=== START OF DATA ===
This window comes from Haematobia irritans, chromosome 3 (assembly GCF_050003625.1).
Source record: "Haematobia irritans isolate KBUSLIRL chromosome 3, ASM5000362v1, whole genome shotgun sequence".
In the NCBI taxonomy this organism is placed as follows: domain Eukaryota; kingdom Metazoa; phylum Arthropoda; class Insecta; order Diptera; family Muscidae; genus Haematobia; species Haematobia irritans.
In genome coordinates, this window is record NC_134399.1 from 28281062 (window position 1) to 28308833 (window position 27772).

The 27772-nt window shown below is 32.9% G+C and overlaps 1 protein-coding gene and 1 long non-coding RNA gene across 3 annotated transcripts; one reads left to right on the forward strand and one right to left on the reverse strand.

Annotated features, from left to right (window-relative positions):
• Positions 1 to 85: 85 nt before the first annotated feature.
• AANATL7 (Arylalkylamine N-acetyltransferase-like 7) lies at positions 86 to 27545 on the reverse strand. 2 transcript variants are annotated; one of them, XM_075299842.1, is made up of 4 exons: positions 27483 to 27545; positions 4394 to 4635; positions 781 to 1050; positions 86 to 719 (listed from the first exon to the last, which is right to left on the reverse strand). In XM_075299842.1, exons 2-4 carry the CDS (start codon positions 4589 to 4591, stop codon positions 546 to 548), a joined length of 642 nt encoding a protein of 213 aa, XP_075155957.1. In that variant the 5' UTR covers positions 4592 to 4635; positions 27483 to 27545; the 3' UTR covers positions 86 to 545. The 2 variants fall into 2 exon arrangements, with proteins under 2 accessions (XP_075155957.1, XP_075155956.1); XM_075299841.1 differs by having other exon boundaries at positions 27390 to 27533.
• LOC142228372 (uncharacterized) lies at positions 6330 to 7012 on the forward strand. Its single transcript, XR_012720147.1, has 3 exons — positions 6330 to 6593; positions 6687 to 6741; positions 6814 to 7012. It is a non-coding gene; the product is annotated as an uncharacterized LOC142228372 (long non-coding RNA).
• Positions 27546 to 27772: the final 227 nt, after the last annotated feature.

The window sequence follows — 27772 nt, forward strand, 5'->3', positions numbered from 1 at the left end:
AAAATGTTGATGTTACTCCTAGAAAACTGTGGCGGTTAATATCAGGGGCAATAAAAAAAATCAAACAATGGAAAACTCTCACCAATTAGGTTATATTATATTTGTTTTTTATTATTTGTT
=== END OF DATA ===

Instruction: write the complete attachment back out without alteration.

This window comes from Haematobia irritans, chromosome 3 (assembly GCF_050003625.1).
Source record: "Haematobia irritans isolate KBUSLIRL chromosome 3, ASM5000362v1, whole genome shotgun sequence".
In the NCBI taxonomy this organism is placed as follows: domain Eukaryota; kingdom Metazoa; phylum Arthropoda; class Insecta; order Diptera; family Muscidae; genus Haematobia; species Haematobia irritans.
In genome coordinates, this window is record NC_134399.1 from 28281062 (window position 1) to 28308833 (window position 27772).

The 27772-nt window shown below is 32.9% G+C and overlaps 1 protein-coding gene and 1 long non-coding RNA gene across 3 annotated transcripts; one reads left to right on the forward strand and one right to left on the reverse strand.

Annotated features, from left to right (window-relative positions):
• Positions 1 to 85: 85 nt before the first annotated feature.
• AANATL7 (Arylalkylamine N-acetyltransferase-like 7) lies at positions 86 to 27545 on the reverse strand. 2 transcript variants are annotated; one of them, XM_075299842.1, is made up of 4 exons: positions 27483 to 27545; positions 4394 to 4635; positions 781 to 1050; positions 86 to 719 (listed from the first exon to the last, which is right to left on the reverse strand). In XM_075299842.1, exons 2-4 carry the CDS (start codon positions 4589 to 4591, stop codon positions 546 to 548), a joined length of 642 nt encoding a protein of 213 aa, XP_075155957.1. In that variant the 5' UTR covers positions 4592 to 4635; positions 27483 to 27545; the 3' UTR covers positions 86 to 545. The 2 variants fall into 2 exon arrangements, with proteins under 2 accessions (XP_075155957.1, XP_075155956.1); XM_075299841.1 differs by having other exon boundaries at positions 27390 to 27533.
• LOC142228372 (uncharacterized) lies at positions 6330 to 7012 on the forward strand. Its single transcript, XR_012720147.1, has 3 exons — positions 6330 to 6593; positions 6687 to 6741; positions 6814 to 7012. It is a non-coding gene; the product is annotated as an uncharacterized LOC142228372 (long non-coding RNA).
• Positions 27546 to 27772: the final 227 nt, after the last annotated feature.

The window sequence follows — 27772 nt, forward strand, 5'->3', positions numbered from 1 at the left end:
AAAATGTTGATGTTACTCCTAGAAAACTGTGGCGGTTAATATCAGGGGCAATAAAAAAAATCAAACAATGGAAAACTCTCACCAATTAGGTTATATTATATTTGTTTTTTATTATTTGTT